Buying a short-term plan in Maryland
- Maryland enacted legislation in 2018 to limit short-term plans to three months and prohibit renewal.
- The new federal rules, allowing for extended short-term plans, do not apply in Maryland.
- Maryland’s Insurance Administration conducted a comprehensive study of short-term plans in 2017.
- Various state-mandated benefits must be included in short-term plans sold in Maryland.
- At least four insurers offer short-term health plans in Maryland.
The Maryland Insurance Administration conducted a study of short-term health insurance plans in 2017, resulting in a detailed report about the state’s short-term market and associated state regulations. The study was to determine whether Maryland had a need for short-term plans sold by non-admitted insurers, in addition to the already-available short-term plans sold by admitted insurers. (Here’s a summary of what admitted and non-admitted mean.) Ultimately, the Maryland Insurance Administration recommended that the legislature continue to allow only admitted insurers to offer short-term health insurance plans in the state.
Short-term plans in MD limited to three-months
Until October 2, 2018, federal regulations limited short-term plans to no more than three months, and renewals were prohibited. Much longer short-term plans are allowed under the new federal regulations, unless a state imposes its own restrictions.
Maryland enacted HB1782 in 2018, which limits short-term plans to three months and prohibits renewal. The Trump Administration’s new rules for short-term plans are clear in noting that states may continue to impose tighter regulations than the new federal rules. So short-term plans in Maryland will continue to be nonrenewable and have maximum terms of three months.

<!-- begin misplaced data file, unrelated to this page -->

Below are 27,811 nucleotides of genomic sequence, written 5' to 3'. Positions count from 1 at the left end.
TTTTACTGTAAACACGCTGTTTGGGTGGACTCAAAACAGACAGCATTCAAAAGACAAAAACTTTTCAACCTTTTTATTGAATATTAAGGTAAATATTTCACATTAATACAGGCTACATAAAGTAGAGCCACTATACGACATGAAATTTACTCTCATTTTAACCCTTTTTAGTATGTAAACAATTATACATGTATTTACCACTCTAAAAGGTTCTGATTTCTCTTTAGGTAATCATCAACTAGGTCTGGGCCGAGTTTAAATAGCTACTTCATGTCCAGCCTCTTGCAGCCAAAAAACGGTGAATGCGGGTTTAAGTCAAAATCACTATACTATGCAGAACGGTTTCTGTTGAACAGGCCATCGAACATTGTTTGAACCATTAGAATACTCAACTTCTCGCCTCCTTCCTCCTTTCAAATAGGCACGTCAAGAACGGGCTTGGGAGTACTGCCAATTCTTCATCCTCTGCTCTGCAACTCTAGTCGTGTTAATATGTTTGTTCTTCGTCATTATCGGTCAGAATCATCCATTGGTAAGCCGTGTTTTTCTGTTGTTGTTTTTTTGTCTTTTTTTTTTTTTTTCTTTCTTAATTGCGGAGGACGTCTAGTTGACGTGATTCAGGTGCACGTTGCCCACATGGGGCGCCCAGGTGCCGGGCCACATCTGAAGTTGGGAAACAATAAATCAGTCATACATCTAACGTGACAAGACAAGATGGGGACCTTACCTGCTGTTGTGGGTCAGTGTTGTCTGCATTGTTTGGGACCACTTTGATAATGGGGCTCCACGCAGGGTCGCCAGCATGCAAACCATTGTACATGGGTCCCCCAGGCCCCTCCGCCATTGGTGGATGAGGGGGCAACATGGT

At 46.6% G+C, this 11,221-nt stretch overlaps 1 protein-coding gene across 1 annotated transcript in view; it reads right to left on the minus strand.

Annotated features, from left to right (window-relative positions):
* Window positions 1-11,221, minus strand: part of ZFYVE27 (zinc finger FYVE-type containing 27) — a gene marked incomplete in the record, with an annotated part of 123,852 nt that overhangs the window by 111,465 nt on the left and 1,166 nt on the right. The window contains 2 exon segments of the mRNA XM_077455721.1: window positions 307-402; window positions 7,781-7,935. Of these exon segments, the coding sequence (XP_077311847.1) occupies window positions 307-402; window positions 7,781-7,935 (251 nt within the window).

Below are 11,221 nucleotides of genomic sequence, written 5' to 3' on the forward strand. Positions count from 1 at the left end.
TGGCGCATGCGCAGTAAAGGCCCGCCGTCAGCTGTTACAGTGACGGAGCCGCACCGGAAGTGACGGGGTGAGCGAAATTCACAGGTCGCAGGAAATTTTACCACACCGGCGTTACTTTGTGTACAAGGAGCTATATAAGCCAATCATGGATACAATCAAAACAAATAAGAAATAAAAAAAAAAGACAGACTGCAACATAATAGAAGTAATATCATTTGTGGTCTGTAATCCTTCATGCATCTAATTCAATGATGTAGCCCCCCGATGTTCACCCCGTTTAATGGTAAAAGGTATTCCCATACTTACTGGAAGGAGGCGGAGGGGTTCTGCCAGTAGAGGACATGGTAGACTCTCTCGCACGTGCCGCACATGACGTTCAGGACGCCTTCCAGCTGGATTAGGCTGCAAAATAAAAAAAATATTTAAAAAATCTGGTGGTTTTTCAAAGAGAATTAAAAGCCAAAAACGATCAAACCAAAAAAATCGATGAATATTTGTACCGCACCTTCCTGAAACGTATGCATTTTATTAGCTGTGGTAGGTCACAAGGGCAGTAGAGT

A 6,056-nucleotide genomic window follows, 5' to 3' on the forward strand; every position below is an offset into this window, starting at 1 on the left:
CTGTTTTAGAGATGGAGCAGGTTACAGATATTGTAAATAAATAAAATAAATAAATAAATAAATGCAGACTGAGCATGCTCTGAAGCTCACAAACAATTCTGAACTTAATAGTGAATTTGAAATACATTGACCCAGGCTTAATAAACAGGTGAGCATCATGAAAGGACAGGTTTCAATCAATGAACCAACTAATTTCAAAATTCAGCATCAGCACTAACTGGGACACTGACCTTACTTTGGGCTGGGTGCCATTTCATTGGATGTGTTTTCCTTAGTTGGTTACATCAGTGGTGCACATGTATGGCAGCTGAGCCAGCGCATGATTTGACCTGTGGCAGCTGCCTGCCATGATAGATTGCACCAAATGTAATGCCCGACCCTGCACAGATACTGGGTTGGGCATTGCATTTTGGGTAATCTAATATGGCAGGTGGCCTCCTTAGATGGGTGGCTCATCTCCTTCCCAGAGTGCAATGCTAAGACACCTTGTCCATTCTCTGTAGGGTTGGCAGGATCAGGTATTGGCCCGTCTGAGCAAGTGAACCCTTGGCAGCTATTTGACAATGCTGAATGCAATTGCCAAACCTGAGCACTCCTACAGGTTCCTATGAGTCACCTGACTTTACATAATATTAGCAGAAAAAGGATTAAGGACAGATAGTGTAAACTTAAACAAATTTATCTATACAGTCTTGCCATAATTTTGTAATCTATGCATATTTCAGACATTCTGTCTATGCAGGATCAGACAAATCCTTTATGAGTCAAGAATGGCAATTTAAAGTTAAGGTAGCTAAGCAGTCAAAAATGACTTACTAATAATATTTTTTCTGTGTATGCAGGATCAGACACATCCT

Although short-term plans cannot be renewed, a person is allowed to apply for additional short-term plans, with a new application, after a short-term plan ends.
What other regulations apply to short-term plans in Maryland?
The Maryland Insurance Administration’s (MIA) report notes that short-term plans must be filed with the MIA, reviewed, and approved before they can be sold. State-mandated benefits must be covered, including “some level of coverage for medically necessary expenses incurred as a result of inpatient room and board, hospital care, intensive care, emergency room care, surgical care, diagnostic services, outpatient treatments, and doctor visits. Mandated benefits in Maryland include coverage for preventive care screenings, habilitative services, mental health and substance misuse, and other services that the legislature has determined should be provided to Maryland residents.”
Admitted insurers selling short-term plans in Maryland are also required to have processes in place to handle preauthorizations, appeals, and grievances.
The Maryland Insurance Administration maintains a page called “Is a short-term medical plan for you?” with details that help consumers understand how the plans work.
Which insurers offer short-term plans in Maryland?
Maryland has four insurers that offer short-term plans as of 2018:
- Freedom Life
- Independence American Life
- National General
- Standard Security (as of 2017, the majority of the short-term plans sold in Maryland were issued by Standard Security)
Louise Norris is an individual health insurance broker who has been writing about health insurance and health reform since 2006. She has written dozens of opinions and educational pieces about the Affordable Care Act for healthinsurance.org. Her state health exchange updates are regularly cited by media who cover health reform and by other health insurance experts.